African Leadership Academy

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The African Leadership Academy (ALA) is a residential, secondary institution located in the outskirts of Johannesburg, South Africa for 15–18 year-olds, from all 54 African nations and around the world.

Founded in 2004 by Fred Swaniker, Chris Bradford, Peter Mombaur, and Acha Leke,[1] ALA officially opened in September 2008 with an inaugural class of 97 students.[2] To achieve this goal, ALA teaches a two-year curriculum in African Studies and Entrepreneurial Leadership, as well as the usual academic core subjects.


The founders of ALA, around 2004 launched Global Leadership Adventures, a summer program that would be a precursor to ALA.

In 2006, Swaniker and Bradford were recognized, by Echoing Green, who described them as two of the 15 best emerging social entrepreneurs in the world.[3] In 2007 the initial campus was confirmed, and Christopher Khaemba was announced as the inaugural Dean of the School.

ALA campus[edit]

The campus is located in Honeydew, on the outskirts of Johannesburg. Students share a dormitory, and there are modern facilities including a sports field, 350 seater auditorium, classrooms and dining hall. In 2014, construction began on new dormitories that will allow ALA to increase student numbers in 2015.

Admission process[edit]

Selection criteria[edit]

The African Leadership Academy uses five criteria for admission:[4]


The Academic core (A-Level)[edit]

The academic core combines interdisciplinary study in the first year with tailored study, according to individual interests, in the second year. At the end of the second year, students take exams in at least three subjects at A Level.[5]

Entrepreneurial Leadership and African Studies[edit]

ALA's Entrepreneurial Leadership curriculum is a cornerstone of the student experience that creates opportunities to practice leadership and entrepreneurship skills through simulation and project-based learning. In the interdisciplinary African studies curriculum, students study hunger eradication, health care provision, economic growth, and conflict resolution.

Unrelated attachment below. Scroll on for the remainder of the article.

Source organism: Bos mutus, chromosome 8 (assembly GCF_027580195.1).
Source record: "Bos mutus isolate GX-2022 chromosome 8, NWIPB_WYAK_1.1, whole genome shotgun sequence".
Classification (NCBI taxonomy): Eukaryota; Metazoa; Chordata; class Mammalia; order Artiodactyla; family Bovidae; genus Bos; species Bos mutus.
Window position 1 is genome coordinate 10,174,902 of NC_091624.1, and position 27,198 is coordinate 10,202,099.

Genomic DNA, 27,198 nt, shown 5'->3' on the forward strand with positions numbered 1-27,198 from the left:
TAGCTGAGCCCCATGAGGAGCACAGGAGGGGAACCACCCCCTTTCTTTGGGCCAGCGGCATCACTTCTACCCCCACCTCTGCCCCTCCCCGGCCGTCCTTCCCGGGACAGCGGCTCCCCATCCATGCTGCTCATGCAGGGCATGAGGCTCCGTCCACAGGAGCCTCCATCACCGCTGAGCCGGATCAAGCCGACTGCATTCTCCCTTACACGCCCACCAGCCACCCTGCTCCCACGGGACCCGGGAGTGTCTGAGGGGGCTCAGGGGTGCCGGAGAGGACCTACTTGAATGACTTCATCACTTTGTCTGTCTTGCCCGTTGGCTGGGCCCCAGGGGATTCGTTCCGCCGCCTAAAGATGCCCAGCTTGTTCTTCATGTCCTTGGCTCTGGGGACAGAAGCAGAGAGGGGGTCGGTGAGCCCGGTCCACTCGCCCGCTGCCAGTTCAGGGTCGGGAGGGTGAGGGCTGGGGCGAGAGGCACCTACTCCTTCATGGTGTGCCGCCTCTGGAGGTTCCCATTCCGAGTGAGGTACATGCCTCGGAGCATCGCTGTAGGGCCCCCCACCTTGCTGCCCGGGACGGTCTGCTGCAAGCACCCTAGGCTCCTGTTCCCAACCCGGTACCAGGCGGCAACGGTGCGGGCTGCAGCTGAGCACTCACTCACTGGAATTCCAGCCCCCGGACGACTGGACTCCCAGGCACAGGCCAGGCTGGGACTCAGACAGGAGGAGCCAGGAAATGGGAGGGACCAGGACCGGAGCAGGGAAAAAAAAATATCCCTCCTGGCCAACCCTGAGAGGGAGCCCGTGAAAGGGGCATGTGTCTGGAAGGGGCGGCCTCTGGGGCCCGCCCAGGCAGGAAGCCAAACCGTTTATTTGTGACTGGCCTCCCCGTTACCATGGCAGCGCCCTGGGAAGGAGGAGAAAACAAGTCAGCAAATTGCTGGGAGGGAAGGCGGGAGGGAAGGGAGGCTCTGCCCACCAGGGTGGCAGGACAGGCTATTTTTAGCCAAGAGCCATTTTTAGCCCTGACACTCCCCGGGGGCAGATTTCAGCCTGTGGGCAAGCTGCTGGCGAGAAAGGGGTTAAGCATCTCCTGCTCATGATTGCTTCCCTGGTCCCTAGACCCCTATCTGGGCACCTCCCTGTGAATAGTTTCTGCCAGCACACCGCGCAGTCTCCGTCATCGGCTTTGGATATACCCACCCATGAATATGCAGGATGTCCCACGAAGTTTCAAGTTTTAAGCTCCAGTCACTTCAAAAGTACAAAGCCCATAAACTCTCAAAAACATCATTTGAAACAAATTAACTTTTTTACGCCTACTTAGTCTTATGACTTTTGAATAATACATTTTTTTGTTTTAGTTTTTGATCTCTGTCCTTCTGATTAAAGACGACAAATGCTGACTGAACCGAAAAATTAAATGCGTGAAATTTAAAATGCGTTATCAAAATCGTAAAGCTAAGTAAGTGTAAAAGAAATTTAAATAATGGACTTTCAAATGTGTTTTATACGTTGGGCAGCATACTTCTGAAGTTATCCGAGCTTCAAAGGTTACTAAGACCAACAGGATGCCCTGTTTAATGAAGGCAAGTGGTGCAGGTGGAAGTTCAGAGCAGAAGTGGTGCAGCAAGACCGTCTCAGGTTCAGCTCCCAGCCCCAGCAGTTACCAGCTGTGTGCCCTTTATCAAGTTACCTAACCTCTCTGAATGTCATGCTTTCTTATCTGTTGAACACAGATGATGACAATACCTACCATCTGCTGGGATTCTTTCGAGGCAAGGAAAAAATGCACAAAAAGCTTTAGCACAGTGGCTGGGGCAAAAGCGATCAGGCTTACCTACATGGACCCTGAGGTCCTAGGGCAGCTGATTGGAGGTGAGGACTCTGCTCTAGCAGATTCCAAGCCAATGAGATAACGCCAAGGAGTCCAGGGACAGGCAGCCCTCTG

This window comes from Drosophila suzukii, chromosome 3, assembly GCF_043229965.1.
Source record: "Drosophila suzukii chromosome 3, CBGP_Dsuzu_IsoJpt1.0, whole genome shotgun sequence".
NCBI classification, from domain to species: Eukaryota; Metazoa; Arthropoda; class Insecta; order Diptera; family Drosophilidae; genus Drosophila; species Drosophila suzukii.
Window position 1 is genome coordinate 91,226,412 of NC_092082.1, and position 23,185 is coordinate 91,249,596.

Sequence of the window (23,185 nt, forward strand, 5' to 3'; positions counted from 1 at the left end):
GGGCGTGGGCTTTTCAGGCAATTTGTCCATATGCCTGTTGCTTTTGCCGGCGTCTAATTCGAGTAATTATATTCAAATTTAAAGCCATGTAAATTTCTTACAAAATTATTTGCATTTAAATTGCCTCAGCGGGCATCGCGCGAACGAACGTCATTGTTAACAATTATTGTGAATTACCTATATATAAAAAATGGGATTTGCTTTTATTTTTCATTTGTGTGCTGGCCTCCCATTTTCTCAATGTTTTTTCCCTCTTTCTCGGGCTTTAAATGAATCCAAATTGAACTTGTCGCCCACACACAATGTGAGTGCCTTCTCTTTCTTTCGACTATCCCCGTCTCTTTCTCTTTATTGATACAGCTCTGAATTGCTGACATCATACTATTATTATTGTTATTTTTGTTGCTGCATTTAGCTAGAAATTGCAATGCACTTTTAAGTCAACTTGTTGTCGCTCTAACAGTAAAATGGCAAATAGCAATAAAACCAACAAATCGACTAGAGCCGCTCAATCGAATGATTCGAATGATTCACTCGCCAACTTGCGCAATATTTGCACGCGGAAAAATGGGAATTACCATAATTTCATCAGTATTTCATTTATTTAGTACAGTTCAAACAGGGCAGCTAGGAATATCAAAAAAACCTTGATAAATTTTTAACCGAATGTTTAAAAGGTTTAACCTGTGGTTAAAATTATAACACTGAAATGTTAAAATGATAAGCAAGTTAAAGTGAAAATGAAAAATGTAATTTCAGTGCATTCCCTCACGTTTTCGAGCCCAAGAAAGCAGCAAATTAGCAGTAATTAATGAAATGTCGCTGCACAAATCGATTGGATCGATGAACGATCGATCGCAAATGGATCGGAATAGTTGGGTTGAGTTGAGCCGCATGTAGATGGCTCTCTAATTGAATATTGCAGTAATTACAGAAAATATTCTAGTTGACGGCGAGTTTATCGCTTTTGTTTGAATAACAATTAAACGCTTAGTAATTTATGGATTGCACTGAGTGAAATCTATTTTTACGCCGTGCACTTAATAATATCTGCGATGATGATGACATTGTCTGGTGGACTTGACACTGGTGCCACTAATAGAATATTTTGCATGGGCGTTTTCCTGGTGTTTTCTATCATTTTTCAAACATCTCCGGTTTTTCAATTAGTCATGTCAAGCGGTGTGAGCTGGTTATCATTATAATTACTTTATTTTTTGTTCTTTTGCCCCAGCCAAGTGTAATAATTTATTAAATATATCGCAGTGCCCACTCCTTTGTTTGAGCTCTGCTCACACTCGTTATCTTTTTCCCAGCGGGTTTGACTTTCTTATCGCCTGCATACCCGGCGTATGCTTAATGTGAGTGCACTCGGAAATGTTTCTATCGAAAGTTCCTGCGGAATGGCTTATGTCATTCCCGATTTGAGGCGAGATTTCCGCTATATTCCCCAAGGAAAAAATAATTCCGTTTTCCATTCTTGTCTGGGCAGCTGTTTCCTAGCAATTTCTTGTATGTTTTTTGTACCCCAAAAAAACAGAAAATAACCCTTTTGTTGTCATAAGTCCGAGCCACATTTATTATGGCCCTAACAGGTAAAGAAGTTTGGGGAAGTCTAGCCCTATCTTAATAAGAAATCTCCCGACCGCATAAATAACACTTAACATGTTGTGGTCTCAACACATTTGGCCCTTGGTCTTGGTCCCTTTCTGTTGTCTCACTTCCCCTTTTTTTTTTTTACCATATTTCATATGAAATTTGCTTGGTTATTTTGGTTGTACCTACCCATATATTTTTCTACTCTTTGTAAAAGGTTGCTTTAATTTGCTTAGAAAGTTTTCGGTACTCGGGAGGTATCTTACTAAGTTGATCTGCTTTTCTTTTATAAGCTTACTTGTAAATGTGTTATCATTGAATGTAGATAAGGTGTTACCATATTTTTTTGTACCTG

The Culminating Project[edit]

The Culminating Project requires the student to utilise the knowledge and skills gained over two years on campus. Each student designs, implements and presents a culminating project intended to have a lasting impact on an African community.

Academic success[edit]


Inaugural Dean of African Leadership Academy[edit]

Dean Christopher Situma Khaemba was previously Principal of Alliance High School on the outskirts of Nairobi, Kenya. A former military officer and physics teacher, Khaemba has served as a school leader for the past 12 years.

Faculty members[edit]

Faculty members go through a process that includes multiple interviews, academic background checks, and verification of personal and professional references. After the first round of interviews, the prospective teacher conducts a mock lesson in the presence of students and two faculty members. This is followed by a final round of interviews.

All faculty members are graduates from universities; most notably Harvard, Yale, Cambridge and Stanford;[6] and have previously taught at leading institutions.

Student life[edit]


Students are encouraged to participate in a fitness activity.However sport is not a strong part of the Academy, neither is it done competitively nor invested in as other aspects of ALA.

Student clubs and organizations[edit]

Students participate in a variety of clubs, and each student is expected to create or run either a "Student-run Business", an "Original idea for Development", or a "Community Service Project".